Welcome to the jungle

I knew it was coming, but a surprise principal observation still sends extra charges to my heart and sets off the saliva in my mouth. This afternoon, my students began their wood and paper sculptures as a culminating construction project at the end of a science unit.  I hauled in five boxes of wood scraps I have been collecting throughout the last year (which my honey will be happy to finally see gone from our shed and garage!). Students only had glue and wood so I explained that they will likely have some problems to resolve when we return again to test them out after a few days of drying.

The buzz of invention set in as students tried balancing 2x1s vertically and horizontally on top of each other.  Glue was being applied prudently, without major messes. As students began changing their designs or going back for more wood, the hum grew and the space was filled with the zig zag of bodies and pointy pieces of wood.  Then the principal showed up with her smile and her laptop.  I said, “Welcome to controlled chaos! We are building sculptures today.”

I immediately thought of the list she sent out on Monday of “things I expect to see when I come into your classrooms.” The language objective!  Ugh.  I have been getting better about writing them on the board along with my learning target, but today there was no evidence of it.  The part that we did do had already happened before she arrived. She talked to students and then sat down to write her observations.

I watched the clock as we ticked closer to the end of the period before we would have to clean up and get to gym. I knew that transferring the delicately unstable designs to a table to dry would be dramatic and full of collapsed houses, skate parks and castles.  I warned kids they may need to reconstruct them slightly in their new spot.  Right in front of the principal, I picked up a larger piece and it fell all over the floor.  One student shouted, “That’s your fault, teacher!”  It was kind of hilarious that he felt the need to say that, and we all laughed it off.  Another student reprimanded him, saying he wasn’t being very nice to the teacher, which I told him I appreciated ;). Then another student jumped off of a chair. I asked students to wash down the tables with sponges, and they thought it was exciting to wash the (already clean) chairs, too. I gave up on getting all the sculptures moved at that point, and hustled them all into line. When it was time to be in the hallway walking to gym, another student started yelling over by the sink.  He had gotten his foot stuck in the IKEA stepstool we use and was stomping it around the room like a clown shoe.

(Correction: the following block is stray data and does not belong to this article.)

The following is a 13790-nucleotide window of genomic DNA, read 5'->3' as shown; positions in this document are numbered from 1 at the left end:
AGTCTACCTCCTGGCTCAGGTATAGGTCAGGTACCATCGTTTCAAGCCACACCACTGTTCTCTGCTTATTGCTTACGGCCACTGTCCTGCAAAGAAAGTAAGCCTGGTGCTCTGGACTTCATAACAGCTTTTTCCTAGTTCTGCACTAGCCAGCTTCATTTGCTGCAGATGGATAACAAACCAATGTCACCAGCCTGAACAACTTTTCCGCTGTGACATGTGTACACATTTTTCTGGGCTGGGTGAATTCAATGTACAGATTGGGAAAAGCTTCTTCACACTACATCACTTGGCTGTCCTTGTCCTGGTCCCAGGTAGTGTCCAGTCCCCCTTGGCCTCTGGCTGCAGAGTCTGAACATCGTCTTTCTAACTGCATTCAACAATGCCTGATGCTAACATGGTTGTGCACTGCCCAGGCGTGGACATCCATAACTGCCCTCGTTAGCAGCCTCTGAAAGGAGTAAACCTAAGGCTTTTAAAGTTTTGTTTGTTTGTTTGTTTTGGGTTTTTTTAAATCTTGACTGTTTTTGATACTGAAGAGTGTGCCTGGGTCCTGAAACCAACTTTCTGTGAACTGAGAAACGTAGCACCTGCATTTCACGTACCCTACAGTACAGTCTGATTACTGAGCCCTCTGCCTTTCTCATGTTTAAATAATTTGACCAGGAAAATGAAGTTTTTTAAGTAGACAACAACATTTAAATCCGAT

At that point, I just relaxed.  I think she already knows what Kindergarten classrooms are like.  It’s whether they’re learning that counts, and they were definitely engaged in their projects today. I repeat my mantra to myself: I am a student of life and give myself permission to keep learning.  Now for tackling our “problem solving” on Monday!

KONICA MINOLTA DIGITAL CAMERAnew-slicer-badge

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6 thoughts on “Welcome to the jungle

  1. What a vivid description of your classroom! I feel like I’m in your room with your, trying to balance sculptures and get everything cleaned up. I love the image of your student stomping around with the step stool like a clown shoe! You’re absolutely right, learning and engagement are what matters.

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  2. I had no idea until the end that this was happening in a kindergarten classroom! I got a kick out of the scene you developed, and (gulp!), I know that feeing when those drop-ins occur. The part when your student got his foot caught in the stool was hilarious! My favorite phrases: “The buzz of invention set in…” and “was stomping it around the room like a clown shoe.” Thanks for sharing!

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  3. I love that only revealed at the end that this was a kindergarten classroom. I was totally picturing middle school for some reason!
    Unannounced admin visits always give your heart a little zing, but I’m sure she saw the hard work and effort that you put into this wonderful activity for your students!

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  4. Oh! What a perfect description of that feeling you get when an administrator arrives, even when you know you are a model teacher! I agree with Shawnda…I feel like I’m right there in your class thanks to your descriptions.

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